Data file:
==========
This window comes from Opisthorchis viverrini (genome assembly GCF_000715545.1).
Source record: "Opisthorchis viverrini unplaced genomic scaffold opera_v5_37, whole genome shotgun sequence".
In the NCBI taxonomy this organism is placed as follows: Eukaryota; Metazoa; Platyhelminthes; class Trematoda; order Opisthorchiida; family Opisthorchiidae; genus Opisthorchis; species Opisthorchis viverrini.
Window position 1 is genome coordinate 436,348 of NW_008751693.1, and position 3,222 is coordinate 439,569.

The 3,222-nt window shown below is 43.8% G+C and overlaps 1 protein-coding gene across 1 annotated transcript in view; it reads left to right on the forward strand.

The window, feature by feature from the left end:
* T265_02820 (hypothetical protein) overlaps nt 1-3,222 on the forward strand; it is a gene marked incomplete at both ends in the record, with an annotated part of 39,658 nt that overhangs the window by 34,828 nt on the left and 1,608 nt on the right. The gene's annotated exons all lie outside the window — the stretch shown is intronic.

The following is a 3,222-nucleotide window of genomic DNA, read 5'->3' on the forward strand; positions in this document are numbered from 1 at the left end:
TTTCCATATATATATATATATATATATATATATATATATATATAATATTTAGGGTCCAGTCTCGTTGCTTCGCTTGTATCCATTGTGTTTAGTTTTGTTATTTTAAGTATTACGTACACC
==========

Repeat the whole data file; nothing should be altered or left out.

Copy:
This window comes from Opisthorchis viverrini (genome assembly GCF_000715545.1).
Source record: "Opisthorchis viverrini unplaced genomic scaffold opera_v5_37, whole genome shotgun sequence".
In the NCBI taxonomy this organism is placed as follows: Eukaryota; Metazoa; Platyhelminthes; class Trematoda; order Opisthorchiida; family Opisthorchiidae; genus Opisthorchis; species Opisthorchis viverrini.
Window position 1 is genome coordinate 436,348 of NW_008751693.1, and position 3,222 is coordinate 439,569.

The 3,222-nt window shown below is 43.8% G+C and overlaps 1 protein-coding gene across 1 annotated transcript in view; it reads left to right on the forward strand.

The window, feature by feature from the left end:
* T265_02820 (hypothetical protein) overlaps nt 1-3,222 on the forward strand; it is a gene marked incomplete at both ends in the record, with an annotated part of 39,658 nt that overhangs the window by 34,828 nt on the left and 1,608 nt on the right. The gene's annotated exons all lie outside the window — the stretch shown is intronic.

The following is a 3,222-nucleotide window of genomic DNA, read 5'->3' on the forward strand; positions in this document are numbered from 1 at the left end:
TTTCCATATATATATATATATATATATATATATATATATATATAATATTTAGGGTCCAGTCTCGTTGCTTCGCTTGTATCCATTGTGTTTAGTTTTGTTATTTTAAGTATTACGTACACC